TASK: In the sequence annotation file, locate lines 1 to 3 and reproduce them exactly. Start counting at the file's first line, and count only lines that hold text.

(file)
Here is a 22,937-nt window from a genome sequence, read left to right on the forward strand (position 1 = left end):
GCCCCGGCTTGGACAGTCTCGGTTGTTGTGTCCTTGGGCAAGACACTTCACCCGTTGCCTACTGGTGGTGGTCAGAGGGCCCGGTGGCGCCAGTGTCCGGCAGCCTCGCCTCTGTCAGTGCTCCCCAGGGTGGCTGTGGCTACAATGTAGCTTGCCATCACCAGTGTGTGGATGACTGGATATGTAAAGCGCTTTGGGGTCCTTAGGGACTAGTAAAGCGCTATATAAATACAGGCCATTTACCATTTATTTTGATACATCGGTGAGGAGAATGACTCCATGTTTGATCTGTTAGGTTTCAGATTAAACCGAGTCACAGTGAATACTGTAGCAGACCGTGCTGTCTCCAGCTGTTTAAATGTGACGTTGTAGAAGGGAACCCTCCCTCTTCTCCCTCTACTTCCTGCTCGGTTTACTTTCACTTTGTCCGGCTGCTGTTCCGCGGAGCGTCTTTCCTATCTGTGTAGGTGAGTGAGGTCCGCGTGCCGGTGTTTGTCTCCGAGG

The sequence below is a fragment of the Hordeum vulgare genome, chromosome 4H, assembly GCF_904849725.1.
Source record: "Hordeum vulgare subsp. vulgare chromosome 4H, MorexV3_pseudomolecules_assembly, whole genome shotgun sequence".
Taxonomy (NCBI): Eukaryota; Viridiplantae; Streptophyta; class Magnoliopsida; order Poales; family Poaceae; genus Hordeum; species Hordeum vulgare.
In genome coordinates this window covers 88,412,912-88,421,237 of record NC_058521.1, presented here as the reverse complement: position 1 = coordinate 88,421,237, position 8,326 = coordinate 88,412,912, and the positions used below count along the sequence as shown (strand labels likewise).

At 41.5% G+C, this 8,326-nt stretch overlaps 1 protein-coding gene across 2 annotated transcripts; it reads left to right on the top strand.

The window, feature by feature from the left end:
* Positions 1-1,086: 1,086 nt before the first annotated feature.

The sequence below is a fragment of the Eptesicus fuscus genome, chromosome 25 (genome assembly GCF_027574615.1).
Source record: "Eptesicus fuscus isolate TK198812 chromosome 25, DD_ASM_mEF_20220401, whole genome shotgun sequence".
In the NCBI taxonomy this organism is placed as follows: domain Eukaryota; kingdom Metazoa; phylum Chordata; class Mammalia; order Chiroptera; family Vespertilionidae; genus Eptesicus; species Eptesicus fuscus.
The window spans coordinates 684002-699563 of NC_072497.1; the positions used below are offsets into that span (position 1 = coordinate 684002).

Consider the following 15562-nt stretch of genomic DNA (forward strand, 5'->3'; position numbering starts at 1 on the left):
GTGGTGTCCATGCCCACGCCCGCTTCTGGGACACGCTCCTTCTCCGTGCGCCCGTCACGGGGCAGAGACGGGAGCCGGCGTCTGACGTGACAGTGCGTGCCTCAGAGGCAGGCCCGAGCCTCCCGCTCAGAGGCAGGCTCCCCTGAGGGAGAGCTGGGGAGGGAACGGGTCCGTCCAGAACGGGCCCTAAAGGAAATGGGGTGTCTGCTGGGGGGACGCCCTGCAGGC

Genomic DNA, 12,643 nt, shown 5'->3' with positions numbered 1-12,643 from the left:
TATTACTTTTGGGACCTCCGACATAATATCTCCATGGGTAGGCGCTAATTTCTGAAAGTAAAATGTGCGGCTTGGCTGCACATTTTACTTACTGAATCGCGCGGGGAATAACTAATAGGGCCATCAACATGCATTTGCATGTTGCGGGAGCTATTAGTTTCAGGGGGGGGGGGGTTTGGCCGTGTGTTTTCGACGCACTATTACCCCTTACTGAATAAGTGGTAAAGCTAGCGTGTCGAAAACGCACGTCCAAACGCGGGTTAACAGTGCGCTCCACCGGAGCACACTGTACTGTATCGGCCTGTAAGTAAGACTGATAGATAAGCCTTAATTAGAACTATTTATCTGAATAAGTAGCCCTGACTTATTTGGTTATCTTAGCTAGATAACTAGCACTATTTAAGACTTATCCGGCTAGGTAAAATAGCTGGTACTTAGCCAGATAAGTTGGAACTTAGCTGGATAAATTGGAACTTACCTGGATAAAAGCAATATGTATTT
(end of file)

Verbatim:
Here is a 22,937-nt window from a genome sequence, read left to right on the forward strand (position 1 = left end):
GCCCCGGCTTGGACAGTCTCGGTTGTTGTGTCCTTGGGCAAGACACTTCACCCGTTGCCTACTGGTGGTGGTCAGAGGGCCCGGTGGCGCCAGTGTCCGGCAGCCTCGCCTCTGTCAGTGCTCCCCAGGGTGGCTGTGGCTACAATGTAGCTTGCCATCACCAGTGTGTGGATGACTGGATATGTAAAGCGCTTTGGGGTCCTTAGGGACTAGTAAAGCGCTATATAAATACAGGCCATTTACCATTTATTTTGATACATCGGTGAGGAGAATGACTCCATGTTTGATCTGTTAGGTTTCAGATTAAACCGAGTCACAGTGAATACTGTAGCAGACCGTGCTGTCTCCAGCTGTTTAAATGTGACGTTGTAGAAGGGAACCCTCCCTCTTCTCCCTCTACTTCCTGCTCGGTTTACTTTCACTTTGTCCGGCTGCTGTTCCGCGGAGCGTCTTTCCTATCTGTGTAGGTGAGTGAGGTCCGCGTGCCGGTGTTTGTCTCCGAGG

The sequence below is a fragment of the Hordeum vulgare genome, chromosome 4H, assembly GCF_904849725.1.